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The importance of a healthy routine

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Most of us can recall the routines our parents implemented in our childhood. When we were younger, we woke up at a specific time, did our homework right after school, ate dinner at a regular hour, had playtime, took a shower and went to bed. This daily discipline offered structure and focus in our lives… So why is it so hard to continue on with such simple routines as adults?

Many adults do not have a set daily routine; rather, they wake up and “wing” their day. As a result, many people who don’t have any type of routine suffer from:

  • Stress
  • Poor eating
  • Poor physical health
  • Ineffective use of time

According to a study by researchers at Tel Aviv University, predictable, repetitive routines are calming and help reduce anxiety. If you’re feeling stressed and like you’re constantly falling behind, it may be time to structure a routine that helps you stay productive and focused, feel in control and reach your full potential.

How to make routines work for you

Routines and habits are powerful, but they’re not easy to form—particularly good ones. Creating a schedule for your daily tasks and activities that you’re able to stick to will help you to form good habits and break bad ones for a more productive, happier life.

  1. Make a list

First, write down everything you need to get done daily, both in your home life and at work. Don’t worry about organizing the list just yet – this is just a brain dump to get everything you need to get done on paper. You can structure your “to-do” list from there.

I do one giant “brain dump” on Sunday evenings where I write out my major personal and professional goals for the week. Every night, I write my to-do list and schedule for the next day. Reading what I need to get done the next day right before bed gives me a sense that I’m already starting out the next day on the right foot.

  1. Structure your day

Think about when you work best, and group your tasks into the time of day that makes the most sense for when you will best complete them. Are you an early bird or a night owl? Do you get your boosts of productivity before breakfast or after dinner? Answering these questions will help you create your own routines.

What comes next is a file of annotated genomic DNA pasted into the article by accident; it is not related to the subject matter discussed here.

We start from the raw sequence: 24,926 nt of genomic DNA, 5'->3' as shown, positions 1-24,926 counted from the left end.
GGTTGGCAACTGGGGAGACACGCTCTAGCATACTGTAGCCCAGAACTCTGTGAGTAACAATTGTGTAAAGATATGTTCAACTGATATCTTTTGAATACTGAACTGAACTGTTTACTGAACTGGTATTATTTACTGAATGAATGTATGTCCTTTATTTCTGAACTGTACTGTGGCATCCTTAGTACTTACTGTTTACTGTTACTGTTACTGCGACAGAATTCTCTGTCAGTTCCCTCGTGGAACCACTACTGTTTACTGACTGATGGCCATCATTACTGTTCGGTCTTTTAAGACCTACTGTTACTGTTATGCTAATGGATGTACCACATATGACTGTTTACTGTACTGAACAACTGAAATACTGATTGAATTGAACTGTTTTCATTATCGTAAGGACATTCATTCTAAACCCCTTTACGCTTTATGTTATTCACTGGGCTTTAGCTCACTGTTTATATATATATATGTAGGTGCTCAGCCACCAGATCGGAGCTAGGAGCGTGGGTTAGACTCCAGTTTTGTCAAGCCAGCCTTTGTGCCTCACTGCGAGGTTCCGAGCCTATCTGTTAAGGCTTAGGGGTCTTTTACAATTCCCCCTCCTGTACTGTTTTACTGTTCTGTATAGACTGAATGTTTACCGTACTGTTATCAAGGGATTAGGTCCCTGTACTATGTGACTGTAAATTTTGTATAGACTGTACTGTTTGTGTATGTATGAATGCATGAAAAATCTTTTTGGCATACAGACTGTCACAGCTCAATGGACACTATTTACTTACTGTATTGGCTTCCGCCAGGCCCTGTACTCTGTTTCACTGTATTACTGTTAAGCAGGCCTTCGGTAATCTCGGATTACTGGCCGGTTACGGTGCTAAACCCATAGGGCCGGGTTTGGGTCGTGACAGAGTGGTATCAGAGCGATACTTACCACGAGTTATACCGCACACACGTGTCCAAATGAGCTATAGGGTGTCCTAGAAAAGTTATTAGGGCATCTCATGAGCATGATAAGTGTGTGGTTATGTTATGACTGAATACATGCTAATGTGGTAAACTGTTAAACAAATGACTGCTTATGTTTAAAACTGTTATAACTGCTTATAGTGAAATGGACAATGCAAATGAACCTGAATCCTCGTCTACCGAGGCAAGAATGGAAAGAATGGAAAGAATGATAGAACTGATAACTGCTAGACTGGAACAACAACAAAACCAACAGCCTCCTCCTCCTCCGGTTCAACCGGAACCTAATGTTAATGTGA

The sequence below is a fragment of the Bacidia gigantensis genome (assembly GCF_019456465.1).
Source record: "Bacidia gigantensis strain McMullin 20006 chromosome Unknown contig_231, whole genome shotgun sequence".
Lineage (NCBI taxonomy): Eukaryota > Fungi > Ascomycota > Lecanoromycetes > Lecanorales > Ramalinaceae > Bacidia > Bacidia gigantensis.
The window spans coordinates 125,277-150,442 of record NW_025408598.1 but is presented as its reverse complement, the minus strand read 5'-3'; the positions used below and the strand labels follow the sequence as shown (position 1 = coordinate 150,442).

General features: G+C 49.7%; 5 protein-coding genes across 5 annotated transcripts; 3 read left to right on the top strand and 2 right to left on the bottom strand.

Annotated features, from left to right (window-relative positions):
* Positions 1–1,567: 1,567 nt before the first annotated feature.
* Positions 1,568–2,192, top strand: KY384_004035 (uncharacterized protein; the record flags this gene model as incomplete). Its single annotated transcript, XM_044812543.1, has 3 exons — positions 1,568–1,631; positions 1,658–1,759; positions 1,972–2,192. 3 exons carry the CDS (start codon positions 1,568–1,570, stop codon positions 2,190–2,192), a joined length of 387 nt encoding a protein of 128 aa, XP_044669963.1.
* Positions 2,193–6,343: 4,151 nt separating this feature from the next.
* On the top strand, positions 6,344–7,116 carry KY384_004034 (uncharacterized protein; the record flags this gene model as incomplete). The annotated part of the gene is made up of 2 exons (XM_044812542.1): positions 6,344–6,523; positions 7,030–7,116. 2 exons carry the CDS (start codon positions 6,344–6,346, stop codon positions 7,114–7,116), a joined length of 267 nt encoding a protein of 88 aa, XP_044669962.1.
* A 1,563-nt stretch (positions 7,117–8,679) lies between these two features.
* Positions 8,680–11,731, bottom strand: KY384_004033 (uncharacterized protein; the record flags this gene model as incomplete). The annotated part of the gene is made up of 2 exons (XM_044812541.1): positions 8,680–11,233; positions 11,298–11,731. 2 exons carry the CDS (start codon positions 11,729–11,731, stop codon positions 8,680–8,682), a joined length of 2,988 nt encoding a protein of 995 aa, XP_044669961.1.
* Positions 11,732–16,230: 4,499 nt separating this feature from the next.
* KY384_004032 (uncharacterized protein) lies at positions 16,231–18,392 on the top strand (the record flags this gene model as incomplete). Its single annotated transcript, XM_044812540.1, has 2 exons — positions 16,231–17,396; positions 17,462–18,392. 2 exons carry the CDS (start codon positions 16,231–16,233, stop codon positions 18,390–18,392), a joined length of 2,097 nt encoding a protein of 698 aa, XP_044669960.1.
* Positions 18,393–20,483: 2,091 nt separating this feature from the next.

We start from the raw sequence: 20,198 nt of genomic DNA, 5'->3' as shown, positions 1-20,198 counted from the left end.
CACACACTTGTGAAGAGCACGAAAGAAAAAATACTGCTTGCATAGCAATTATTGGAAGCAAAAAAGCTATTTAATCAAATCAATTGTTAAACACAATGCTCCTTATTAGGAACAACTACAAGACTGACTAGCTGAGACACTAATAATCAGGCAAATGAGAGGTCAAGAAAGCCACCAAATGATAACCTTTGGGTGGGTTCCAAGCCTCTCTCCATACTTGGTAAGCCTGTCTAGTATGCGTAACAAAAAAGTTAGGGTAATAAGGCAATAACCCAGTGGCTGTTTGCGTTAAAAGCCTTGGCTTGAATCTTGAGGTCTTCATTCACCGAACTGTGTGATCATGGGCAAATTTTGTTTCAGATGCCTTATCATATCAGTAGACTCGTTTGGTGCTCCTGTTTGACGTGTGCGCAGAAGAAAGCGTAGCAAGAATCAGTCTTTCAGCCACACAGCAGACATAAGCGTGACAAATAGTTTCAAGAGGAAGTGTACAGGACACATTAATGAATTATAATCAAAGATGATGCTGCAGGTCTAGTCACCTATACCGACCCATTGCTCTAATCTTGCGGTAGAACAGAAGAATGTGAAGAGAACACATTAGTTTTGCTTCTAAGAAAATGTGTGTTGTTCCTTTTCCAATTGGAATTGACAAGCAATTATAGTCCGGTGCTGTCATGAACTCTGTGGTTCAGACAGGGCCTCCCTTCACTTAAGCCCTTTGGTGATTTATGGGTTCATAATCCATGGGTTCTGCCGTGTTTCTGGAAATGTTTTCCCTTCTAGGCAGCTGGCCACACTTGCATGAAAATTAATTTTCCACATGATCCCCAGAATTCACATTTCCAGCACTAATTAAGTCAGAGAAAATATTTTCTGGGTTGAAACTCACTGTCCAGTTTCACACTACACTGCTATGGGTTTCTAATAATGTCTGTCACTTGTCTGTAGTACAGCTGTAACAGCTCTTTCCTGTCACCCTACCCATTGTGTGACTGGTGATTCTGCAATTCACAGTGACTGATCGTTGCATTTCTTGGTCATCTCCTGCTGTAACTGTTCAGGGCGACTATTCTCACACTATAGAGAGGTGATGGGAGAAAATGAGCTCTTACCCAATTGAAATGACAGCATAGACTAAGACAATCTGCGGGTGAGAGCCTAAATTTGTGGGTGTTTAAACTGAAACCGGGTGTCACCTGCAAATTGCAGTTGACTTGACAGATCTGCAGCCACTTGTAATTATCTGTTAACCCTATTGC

If you need help getting started on breaking down your day, consider the following:

  • Mornings: A good morning can set the tone for your day. Allow yourself time to be alone and wake up your mind and body. Mornings are great for journaling, exercising and accomplishing “easy” tasks, like feeding your pets and unloading the dishwasher. From there, reserve the mornings for the tasks that require the most critical thinking and troubleshooting.
  • Midday: This is a tricky time of day because your energy levels have likely dissipated. However, this means you might be primed to do the “boring” tasks that don’t take a lot of brainpower. Use this time for tasks like answering emails, setting appointments and running errands. If you are based at home during the day (as so many of us now are) use this time for routine cleaning.
  • Evening: Evenings work best when they’re set aside planning and preparation for the next day. Lay out your clothes, pack lunches and declutter the rooms where items tend to pile up.
  1. Get specific

Sometimes writing out a bulleted list of the tasks you wish to accomplish isn’t enough. While loose outlines work for some people, others need specific structures to thrive. If you prefer specificity, consider writing out your routines like so:

  • 6:00 a.m.: Wake up, brush teeth
  • 6:30 a.m.: Exercise
  • 7:30 a.m.: Shower
  • 7:45 a.m.: Make coffee and breakfast
  • 8:30 a.m.: Get dressed
  • 9:00 a.m.: Start the work day

And so on.

  1. Schedule in time for flexibility

Life is unpredictable and will inevitably derail routines here and there (if not daily). That’s why it’s important to schedule your most challenging tasks at times where your productivity is less likely to be interrupted.
Keep in mind that no person, and certainly no routine, is perfect. It’s OK to “slip up” on your routine – do your best to not stress over interruptions, and you will easily get back on track with your daily habits.

  1. Test out your new routine

All too often we create a routine, try it out for three days and give up. If you’re really serious about adding structure to your life, establish a routine and stick to it for a minimum of 30 days. Along the way, ask yourself: How do I feel? Did I schedule my tasks at times that make sense to me and my lifestyle? Where do I need to adjust?

Tweak your routines on a case-by-case basis, and remember that life isn’t about absolutes – it’s okay to switch things up here and there and find the routine that works best for you!